In the land down under they’ve got a lot of neat things that are all their own, the John Butler Trio, dingoes, babies for them to eat, and now holographic car salesman. PDM, Australia’s number one digital media company has just launched the first life-size “Holographic Virtual Assistant” at the Audi Centre Sydney, Rosebery.
The holograph works with 3M’s dynamic Vikuiti rear projection film and rear mounted photo projector technology. Given Vikuiti’s particular digital content abilities, it’s allowed PDM to convert a 10mm thick piece of Perspex into a virtual, talking person.
The virtual assistant provides most of the essential information that one would need when looking to buy an Audi. What the dealership is offering, and targeted information depending on who is in the building at that time is all provided.
According to Allan Brinck, the Dealer Principal, “The Audi brand prides itself on innovation and quality and being a progressive brand, we are once again leading the way with this cutting-edge installation. We have been aware of PDM’s track record of innovation in the Australian marketplace for quite some time. The Virtual assistant is a great way for us to connect with our customers and a great example of Audi’s progressive brand coming to life.”
OCZ has been pretty clear that the delays on their Vertex drives was due to the state of their firmware, and now that they appear to have that part out of the way, they’re boasting some mighty impressive numbers.
The latest version of their firmware speeds up sequential read and write performance, so much that it can keep up with Intel’s X-25E Extreme series. But, the Vertex will feature lower prices and higher capacities.
The Indilinx Barefoot SSD controller that the Vertex uses was initially specified to work at 200MB/s sequential read and 160MB/s sequential write, whereas the latest version was able to blow those old numbers out of the water, now moving at 250MB/s sequential read and 240MB/s sequential write.
Most of the talk involving 32nm usually includes an Intel or AMD processor roadmap, but in the mobile world, it's ARM who is garnering the attention. The company this week demonstrated its first 32nm mobile chip. The Cortex processor is built on IBM's high-k metal-gate technology and boasts reduced power consumption to the tune of 10 percent, ARM says.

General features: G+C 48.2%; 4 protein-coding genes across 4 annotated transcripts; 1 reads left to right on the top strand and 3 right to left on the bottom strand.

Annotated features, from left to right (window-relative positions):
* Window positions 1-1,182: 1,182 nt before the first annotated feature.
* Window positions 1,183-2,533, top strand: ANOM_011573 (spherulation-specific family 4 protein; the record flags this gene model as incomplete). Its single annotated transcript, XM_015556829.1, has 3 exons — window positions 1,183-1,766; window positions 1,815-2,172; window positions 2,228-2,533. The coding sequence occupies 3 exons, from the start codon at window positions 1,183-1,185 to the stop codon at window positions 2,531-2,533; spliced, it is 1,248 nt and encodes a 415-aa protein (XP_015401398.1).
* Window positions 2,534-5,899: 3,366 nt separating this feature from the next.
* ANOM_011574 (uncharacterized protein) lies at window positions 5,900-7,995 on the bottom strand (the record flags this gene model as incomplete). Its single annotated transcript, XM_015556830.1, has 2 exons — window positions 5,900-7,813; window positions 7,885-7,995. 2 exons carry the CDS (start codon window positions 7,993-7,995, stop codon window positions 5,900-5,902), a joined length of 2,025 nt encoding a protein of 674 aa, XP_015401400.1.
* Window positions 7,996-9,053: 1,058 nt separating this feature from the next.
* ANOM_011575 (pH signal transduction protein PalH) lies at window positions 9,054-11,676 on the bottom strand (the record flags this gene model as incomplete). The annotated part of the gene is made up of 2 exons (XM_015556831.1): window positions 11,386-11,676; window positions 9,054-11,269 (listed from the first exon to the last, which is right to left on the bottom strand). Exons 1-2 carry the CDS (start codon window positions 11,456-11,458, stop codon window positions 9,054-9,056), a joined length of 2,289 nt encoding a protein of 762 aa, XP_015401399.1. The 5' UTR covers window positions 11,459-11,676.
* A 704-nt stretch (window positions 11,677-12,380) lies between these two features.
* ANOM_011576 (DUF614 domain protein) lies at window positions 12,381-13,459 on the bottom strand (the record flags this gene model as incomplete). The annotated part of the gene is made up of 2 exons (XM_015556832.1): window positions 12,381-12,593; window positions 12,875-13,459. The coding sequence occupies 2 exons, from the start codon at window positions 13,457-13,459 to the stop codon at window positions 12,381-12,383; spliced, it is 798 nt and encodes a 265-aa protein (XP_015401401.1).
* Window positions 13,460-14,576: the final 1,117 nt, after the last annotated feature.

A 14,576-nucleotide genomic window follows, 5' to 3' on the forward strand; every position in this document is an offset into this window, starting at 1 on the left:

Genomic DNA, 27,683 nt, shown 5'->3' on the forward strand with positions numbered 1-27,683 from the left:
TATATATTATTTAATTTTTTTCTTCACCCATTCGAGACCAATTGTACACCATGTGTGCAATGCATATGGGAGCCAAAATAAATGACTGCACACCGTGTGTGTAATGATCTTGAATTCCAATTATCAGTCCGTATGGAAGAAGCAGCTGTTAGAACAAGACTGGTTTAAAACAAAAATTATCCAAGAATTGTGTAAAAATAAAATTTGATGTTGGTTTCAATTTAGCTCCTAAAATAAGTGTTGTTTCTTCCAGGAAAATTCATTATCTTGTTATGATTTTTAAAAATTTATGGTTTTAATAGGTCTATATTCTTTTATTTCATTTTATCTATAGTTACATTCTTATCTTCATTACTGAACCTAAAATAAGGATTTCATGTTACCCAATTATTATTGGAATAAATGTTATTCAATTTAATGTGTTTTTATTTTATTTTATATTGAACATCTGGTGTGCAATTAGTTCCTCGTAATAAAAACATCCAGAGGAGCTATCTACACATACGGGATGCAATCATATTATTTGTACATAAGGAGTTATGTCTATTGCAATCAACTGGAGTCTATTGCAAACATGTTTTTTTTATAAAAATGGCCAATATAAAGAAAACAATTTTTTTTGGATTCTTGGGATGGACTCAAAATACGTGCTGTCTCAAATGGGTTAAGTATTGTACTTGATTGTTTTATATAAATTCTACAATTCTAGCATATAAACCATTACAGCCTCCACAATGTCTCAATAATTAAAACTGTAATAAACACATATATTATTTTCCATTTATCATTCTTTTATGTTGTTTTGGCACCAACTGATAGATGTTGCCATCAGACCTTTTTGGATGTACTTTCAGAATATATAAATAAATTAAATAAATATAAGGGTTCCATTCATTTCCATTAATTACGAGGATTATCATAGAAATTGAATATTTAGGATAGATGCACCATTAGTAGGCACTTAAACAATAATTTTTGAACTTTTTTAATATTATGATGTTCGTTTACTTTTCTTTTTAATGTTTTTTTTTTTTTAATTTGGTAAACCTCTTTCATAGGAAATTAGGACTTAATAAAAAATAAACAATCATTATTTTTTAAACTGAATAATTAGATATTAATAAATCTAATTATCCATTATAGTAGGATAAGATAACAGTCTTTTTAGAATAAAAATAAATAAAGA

Developers will have access to the 32nm Cortex design starting this year, but ARM doesn't expect production to ramp up until sometime in 2010. And while no potential customers for the new chip have yet been named, ARM regularly licenses its chip designs to several processor makers, including Samsung, Freescale, Texas Instruments, and Toshiba. Because Samsung supplies the current iPhone CPU, there has already been speculation that ARM's new 32nm chip could be used in the next generation of iPhones.
"This silicon proof is a key step in our roadmap to demonstrate the technical synergy between leading ARM processors, ARM Physical IP, and the Common Platform process technology that delivers best-in-class performance, lowest power consumption and rapid time-to-market,"said Ian Drew, EVP Marketing, ARM. "It also shows that we are fully committed to affording our Partners the earliest possible opportunity to deploy ARM technology, in particular the Cortex-A9 processor and future processors, on the 32/28nm process."
ARM's new chip comes as part of a previously signed three-way deal with IBM, Samsung, and Singapore-based Chartered Semiconductor to not only develop low-power 32nm chips, but 28nm as well.
Contrary to popular belief, the practice of counting cards is not illegal, nor is it considered cheating. But as private establishments, casinos can (and do) remove and even outright ban patrons who are caught tipping the odds in their favor. And what is illegal is using any kind of device to aid in counting cards, which then makes the practice a felony.
As such, Nevada gambling regulators have put the word out to casinos about a new card counting application available to iPhone and iPod touch owners. Nevada first learned of the program after officials at an Indian casino in California discovered some of its customers were using the app.
On a related note, should someone call or text your iPhone in the middle of a Blackjack game, it's probably best to ignore it. Not only would the alternative be obnoxious, but given the above, it could get you escorted out of the casino. And if you believe what you saw in the movie 21, having your trendy phone confiscated could be the least of your worries.
If you're Intel, you have to be ecstatic at the recent trend towards owning a netbook. At a time when many tech companies are posting big losses, the surprising success of netbooks is helping Intel to weather the storm through sales of its Atom processor. But if you're Microsoft, the mood might be decidedly different, even if the company isn't letting on.
On one hand, Microsoft should be thrilled to see more PCs end up in the hands of end users, but that only applies if they come equipped with a Windows-based operating system. And while many netbooks now come configured with Windows XP, Linux is much more prevalent on netbooks than it is on notebooks, which is the result of both underpowered hardware and a desire to keep costs low.